Beer is no longer just the drink of frat boys and old guys.
A number of Brooklyn bars have elevated the quintessential pub quaff to new heights, celebrating the yeasty beverage the way that gourmands cheer a fine wine or a superb whisky.
And with Oktoberfest upon us, The Brooklyn Paper has compiled this comprehensive guide to help you a bar where ordering anything other than a beer would be a tragic mistake.
You’ve heard of bottle service, but have you heard of beer bottle service? That’s the name of the game at the this Williamsburg staple, where the solid selection of tap and cask beers are dwarfed by an epic menu of more than 100 bottled beers, many of them Belgian microbrews. It’s OK to ask the bartender for help choosing your next beer because the chalkboard menu can get a little hard to read after two or three of those Flemish lagers.
Spuyten Duyvil [359 Metropolitan Ave. at Havemeyer Street, (718) 963-4140].
Every day is Oktoberfest at Radegast, where the bartenders fill steins the size of your head with 13 draft imports from Germany, Slovakia, the Czech Republic, and Belgium. Find a spot in the old-country-styled main room or settle down at a picnic table in the heated biergarten and enjoy bratwurst and a pitcher of Gaffel Kolsch or Weihenstephaner Vitus with your friends — or members of the lederhosen-clad polka band that just finished its set.
Radegast Hall & Biergarten [113 N. Third St. between Berry Street and Wythe Avenue in Williamsburg, (718) 963-3973].
Connoisseurs flock to this tiny Atlantic Avenue tavern to sample rare cask ales. The hand-pumped brews — which are served 12 degrees warmer than other tap beers — come unfiltered and unpasteurized, meaning they pack a more nuanced flavor. Though the Brazen Head is known around the borough for its craft beers and its two cask offerings (currently Bluepoint Oatmeal Stout and River and River Horse Hop Hazard Dry-Hopped Pale Ale), the brew maestros also serve reasonably priced tap beers and $2 cans of PBR.
Brazen Head [228 Atlantic Ave. between Boerum Place and Court Street, (718) 488-0430].
Ever hear of decidophobia? It’s the fear of making decisions — and it’s an illness that afflicts many beer lovers when they peruse the extensive beer list at this tavern. With more than two-dozen beers on tap and more in bottles, it can be hard to make a choice, but Fourth Avenue Pub’s friendly bartenders are always willing to pour samples to help you make up your mind. Plus there’s a backyard garden, cozy wooden booths, and an endless supply of free popcorn.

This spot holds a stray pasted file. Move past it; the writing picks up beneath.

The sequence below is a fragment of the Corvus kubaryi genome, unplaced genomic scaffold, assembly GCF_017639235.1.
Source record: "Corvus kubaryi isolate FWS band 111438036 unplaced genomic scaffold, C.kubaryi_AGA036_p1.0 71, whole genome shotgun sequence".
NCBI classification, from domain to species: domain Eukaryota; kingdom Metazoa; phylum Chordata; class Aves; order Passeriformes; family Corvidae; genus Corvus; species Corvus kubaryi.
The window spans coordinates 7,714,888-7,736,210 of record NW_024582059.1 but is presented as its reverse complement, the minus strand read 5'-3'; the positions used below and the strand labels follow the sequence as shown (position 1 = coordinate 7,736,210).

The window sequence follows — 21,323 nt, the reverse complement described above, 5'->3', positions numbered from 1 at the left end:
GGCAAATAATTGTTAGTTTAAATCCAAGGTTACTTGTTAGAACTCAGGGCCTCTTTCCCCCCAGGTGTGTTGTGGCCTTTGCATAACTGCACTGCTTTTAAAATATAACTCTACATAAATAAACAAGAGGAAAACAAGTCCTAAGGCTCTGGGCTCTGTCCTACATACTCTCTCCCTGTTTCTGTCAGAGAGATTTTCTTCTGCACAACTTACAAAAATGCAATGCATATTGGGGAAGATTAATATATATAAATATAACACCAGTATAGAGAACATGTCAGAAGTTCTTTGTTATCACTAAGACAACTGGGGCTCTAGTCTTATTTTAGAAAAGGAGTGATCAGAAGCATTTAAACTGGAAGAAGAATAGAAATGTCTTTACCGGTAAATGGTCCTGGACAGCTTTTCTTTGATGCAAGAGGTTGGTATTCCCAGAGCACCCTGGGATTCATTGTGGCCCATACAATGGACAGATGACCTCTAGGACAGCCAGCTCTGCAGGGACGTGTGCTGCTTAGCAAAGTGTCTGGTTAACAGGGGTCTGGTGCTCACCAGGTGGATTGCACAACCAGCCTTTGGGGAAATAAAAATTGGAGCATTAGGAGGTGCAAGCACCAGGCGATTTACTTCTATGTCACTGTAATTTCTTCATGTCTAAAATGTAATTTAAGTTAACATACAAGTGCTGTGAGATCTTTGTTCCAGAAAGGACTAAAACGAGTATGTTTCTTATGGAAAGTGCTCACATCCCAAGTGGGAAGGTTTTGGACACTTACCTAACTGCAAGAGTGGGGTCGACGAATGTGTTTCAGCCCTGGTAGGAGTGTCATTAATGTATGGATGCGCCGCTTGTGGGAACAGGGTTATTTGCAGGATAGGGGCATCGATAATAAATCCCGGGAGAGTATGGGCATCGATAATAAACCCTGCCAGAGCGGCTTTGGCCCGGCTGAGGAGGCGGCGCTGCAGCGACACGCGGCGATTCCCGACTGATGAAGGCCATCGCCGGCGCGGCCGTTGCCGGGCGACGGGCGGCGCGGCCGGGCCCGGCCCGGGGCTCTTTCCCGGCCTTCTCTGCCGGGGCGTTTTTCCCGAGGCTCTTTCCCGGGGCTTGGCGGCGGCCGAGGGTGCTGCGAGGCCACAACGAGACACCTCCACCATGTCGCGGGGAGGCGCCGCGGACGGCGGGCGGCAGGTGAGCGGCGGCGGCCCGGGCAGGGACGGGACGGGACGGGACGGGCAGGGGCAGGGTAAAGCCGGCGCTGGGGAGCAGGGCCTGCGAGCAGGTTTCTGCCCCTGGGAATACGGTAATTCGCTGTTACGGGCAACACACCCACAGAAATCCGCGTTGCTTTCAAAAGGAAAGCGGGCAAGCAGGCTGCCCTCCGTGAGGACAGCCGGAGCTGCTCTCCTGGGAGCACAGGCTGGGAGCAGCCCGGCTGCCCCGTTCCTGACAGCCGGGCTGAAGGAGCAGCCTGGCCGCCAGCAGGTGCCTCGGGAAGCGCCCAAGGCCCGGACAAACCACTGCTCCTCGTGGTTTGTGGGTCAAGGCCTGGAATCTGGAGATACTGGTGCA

Fourth Avenue Pub [76 Fourth Ave. between Bergen Street and St. Marks Place, (718) 643-2273].
The carefully curated brews at Beer Table have turned this Seventh Avenue nook into a Mecca for suds lovers. Grab a seat at one of the three communal tables and order from the ever-changing bottle and draft selections, which at the time of publication included Victory Prima Pils, cask-aged Sierra Nevada Celebration Ale, and bottles of Birra del Borgo 25 Dodici. The venue also serves a three-course supper on Tuesdays with beer pairings for $40. The prices ain’t cheap, but neither is a fine bottle of wine.
Beer Table [427 Seventh Ave. between 14th and 15th streets, (718) 965-1196].
This swank DUMBO watering hole is as elegant as a beer bar can get. The spacious second-floor loft is outfitted with the kind of classy décor that some might think is a better match for cocktails than pale ales — but beer drinkers will feel at home once they see the 15 taps and the lengthy bottled beer list. The menu favors Belgian brews and Trappist ales, but ReBar patrons will also find a healthy spattering of German drinks like Samiclaus, English offerings from Samuel Smith, and American samplings like cave-aged Ommegang.
ReBar [147 Front St. between Jay and Pearl streets, (718) 766-9110].
For years, Bay Ridge’s unpretentious Bean Post Pub has been quietly keeping beer lovers hydrated with 21 draft beers and 60 bottled brews. Considering that a fine beer tastes best when paired with fried food and sports, the bar has 11 TVs tuned to the action and a kitchen that churns out solid pub grub.
Bean Post Pub [7525 Fifth Ave. at 76th Street, (718) 745-9413].
Draft Barn hung its Habsburg-inspired flag on Third Avenue last November and if you drank a different beer every day, you might not have gotten through the collection yet.
Owner George Mitelman offers 250 varieties in an ever-changing menu of bottles and tap brews, including Thomas Hardy’s Ale, a vintage brew from Devon, England; and Goose Island Matilda, a strong, Trappist-inspired Chicago ale. In the comfort of its all-wood sitting area, customers can drink while watching all the major sporting events — even pay-per-view fights! — while the kitchen offers Hungarian fare. Try the goulash or the hand-made sausages.
Draft Barn [Third Avenue between 12th and 13th streets, (718) 768-0515].